The output buffer is "standard old school Moog technology" meaning a double differential amplifier (npn, pnp, Q17, Q19, Q20, Q21) fed by a current source (Q18) and modulated by the output of the ladder. The output signal is fed back into the input circuit via the REGENRATION pot on the one hand and provided phase inverted as the module output on the other hand.
Setup and Test:
Again I tested the module together with my Formant Modular system. After all that theoretical analysis processes the first subjective impression of the real sound and the sound quality was very good. As mentioned above it has its own character, its own sound colour, and I created sounds in the range from "very smooth" to "hardcore fx" just by playing around a little bit with the FIXED CONTROL VOLTAGE and the REGENERATION knobs.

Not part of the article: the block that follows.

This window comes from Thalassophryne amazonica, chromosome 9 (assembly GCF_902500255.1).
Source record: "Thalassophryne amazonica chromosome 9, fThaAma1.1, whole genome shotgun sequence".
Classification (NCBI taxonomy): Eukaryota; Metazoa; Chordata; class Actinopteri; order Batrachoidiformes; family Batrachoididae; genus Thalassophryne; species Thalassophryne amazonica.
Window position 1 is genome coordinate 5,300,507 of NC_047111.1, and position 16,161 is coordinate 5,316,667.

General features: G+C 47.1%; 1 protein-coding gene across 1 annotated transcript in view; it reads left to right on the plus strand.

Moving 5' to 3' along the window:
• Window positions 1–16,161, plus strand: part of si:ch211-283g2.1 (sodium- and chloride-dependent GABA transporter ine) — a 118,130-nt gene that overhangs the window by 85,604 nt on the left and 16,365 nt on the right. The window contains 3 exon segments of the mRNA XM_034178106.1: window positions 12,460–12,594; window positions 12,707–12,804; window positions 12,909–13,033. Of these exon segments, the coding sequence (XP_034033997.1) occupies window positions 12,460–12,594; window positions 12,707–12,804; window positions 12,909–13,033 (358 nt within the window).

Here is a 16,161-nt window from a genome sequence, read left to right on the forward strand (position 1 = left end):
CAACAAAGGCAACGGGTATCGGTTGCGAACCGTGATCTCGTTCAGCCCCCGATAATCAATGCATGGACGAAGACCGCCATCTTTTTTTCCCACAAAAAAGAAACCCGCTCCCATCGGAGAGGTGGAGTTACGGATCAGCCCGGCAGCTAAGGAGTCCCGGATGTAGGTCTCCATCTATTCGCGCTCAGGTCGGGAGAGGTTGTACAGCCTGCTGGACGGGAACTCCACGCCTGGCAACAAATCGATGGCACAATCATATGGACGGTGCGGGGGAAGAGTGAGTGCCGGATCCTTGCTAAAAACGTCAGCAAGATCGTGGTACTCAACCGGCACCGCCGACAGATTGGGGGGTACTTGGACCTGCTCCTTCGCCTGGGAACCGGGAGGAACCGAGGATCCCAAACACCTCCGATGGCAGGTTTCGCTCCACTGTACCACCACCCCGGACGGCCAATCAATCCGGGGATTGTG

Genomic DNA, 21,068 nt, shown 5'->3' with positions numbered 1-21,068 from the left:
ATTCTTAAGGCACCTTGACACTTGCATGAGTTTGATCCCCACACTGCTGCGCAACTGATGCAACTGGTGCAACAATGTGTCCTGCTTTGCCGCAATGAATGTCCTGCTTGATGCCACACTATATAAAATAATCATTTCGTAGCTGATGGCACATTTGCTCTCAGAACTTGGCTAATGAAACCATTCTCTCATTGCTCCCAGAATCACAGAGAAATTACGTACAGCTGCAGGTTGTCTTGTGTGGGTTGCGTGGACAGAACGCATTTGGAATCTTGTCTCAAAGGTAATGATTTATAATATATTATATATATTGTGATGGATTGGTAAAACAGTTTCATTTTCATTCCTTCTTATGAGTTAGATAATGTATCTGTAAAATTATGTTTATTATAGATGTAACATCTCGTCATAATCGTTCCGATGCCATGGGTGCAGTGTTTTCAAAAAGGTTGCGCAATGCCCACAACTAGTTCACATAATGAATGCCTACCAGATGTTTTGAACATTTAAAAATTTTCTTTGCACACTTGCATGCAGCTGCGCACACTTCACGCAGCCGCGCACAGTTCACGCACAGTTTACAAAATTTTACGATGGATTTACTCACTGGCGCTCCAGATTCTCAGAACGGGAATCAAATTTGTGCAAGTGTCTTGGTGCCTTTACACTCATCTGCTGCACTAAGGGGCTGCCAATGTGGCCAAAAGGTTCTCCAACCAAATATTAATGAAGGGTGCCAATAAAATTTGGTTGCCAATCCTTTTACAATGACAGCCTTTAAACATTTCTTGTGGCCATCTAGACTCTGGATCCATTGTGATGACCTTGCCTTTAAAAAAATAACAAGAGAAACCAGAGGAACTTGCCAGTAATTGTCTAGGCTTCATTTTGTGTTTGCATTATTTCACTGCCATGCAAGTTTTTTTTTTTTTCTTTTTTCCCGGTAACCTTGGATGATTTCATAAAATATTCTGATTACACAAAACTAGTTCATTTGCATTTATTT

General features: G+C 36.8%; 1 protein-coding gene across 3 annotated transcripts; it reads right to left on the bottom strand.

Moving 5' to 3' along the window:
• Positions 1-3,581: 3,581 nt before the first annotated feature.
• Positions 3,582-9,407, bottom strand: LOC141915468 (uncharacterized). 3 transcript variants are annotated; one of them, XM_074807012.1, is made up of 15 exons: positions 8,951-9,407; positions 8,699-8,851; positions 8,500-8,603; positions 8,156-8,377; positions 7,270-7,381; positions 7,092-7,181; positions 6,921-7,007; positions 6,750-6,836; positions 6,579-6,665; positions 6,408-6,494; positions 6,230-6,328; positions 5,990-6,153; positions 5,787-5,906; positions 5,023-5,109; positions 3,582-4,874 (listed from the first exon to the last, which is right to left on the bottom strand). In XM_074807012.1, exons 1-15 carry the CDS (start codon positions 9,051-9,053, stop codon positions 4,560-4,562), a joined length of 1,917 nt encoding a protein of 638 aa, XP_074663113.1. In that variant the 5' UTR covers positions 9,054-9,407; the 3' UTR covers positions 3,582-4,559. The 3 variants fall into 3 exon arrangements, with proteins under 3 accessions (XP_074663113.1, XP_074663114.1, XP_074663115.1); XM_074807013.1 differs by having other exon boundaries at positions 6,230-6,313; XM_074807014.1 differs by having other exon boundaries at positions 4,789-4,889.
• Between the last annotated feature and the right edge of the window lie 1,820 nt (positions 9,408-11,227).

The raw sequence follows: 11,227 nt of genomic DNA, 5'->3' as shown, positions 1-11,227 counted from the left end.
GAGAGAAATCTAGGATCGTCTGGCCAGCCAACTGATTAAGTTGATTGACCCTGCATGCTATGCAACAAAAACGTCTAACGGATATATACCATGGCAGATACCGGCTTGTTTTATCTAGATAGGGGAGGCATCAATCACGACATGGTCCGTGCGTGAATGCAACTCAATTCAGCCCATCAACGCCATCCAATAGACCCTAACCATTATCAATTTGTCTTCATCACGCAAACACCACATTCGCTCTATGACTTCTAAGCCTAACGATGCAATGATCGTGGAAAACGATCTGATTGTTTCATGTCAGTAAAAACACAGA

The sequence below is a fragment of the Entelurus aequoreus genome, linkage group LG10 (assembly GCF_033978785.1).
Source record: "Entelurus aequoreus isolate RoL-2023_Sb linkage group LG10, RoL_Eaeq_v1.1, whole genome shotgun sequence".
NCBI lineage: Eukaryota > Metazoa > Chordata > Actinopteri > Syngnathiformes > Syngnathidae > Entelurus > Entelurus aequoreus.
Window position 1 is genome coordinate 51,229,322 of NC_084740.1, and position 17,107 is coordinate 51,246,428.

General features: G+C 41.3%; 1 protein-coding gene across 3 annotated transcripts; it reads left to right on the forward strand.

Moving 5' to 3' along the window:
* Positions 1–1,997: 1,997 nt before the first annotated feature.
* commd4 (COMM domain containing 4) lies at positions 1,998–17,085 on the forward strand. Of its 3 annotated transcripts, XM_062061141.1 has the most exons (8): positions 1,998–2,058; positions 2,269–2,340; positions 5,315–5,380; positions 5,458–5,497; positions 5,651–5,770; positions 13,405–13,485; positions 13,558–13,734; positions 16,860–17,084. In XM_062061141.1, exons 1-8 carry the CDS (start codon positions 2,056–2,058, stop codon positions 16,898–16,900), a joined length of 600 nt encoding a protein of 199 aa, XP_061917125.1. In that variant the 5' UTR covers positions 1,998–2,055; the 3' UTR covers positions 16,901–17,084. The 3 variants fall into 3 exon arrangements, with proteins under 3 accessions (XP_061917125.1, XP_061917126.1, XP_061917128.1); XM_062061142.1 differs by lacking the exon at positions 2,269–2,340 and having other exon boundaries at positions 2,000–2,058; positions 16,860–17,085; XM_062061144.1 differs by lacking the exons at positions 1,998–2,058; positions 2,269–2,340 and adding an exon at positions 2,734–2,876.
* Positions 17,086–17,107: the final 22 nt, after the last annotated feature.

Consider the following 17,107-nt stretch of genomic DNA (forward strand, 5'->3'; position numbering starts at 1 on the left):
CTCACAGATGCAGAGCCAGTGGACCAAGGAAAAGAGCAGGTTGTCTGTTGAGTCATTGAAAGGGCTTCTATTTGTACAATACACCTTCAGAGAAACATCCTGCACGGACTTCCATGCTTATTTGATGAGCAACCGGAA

The noise level of the T904A is also ok. It is better than the noise level of my Formant state variable filter. Unfortunately I can't compare it to an original Moog module, so I can't analyze whether my changes to the circuit had any negative effects on the sound quality. But I don't think so, because the module sounds good.
Some setups have to be done. The Scale trims have to be turned to get the desired internal control voltage ranges (see above). And the same module filter behaviour per octave can be adjusted here. And if you setup full resonance without any input signal you can play the module like a sinus oscillator with 1V/oct. behaviour, provided you adjusted the scale trim correctly (well, it is not the most stable oscillator, but it works quite ok).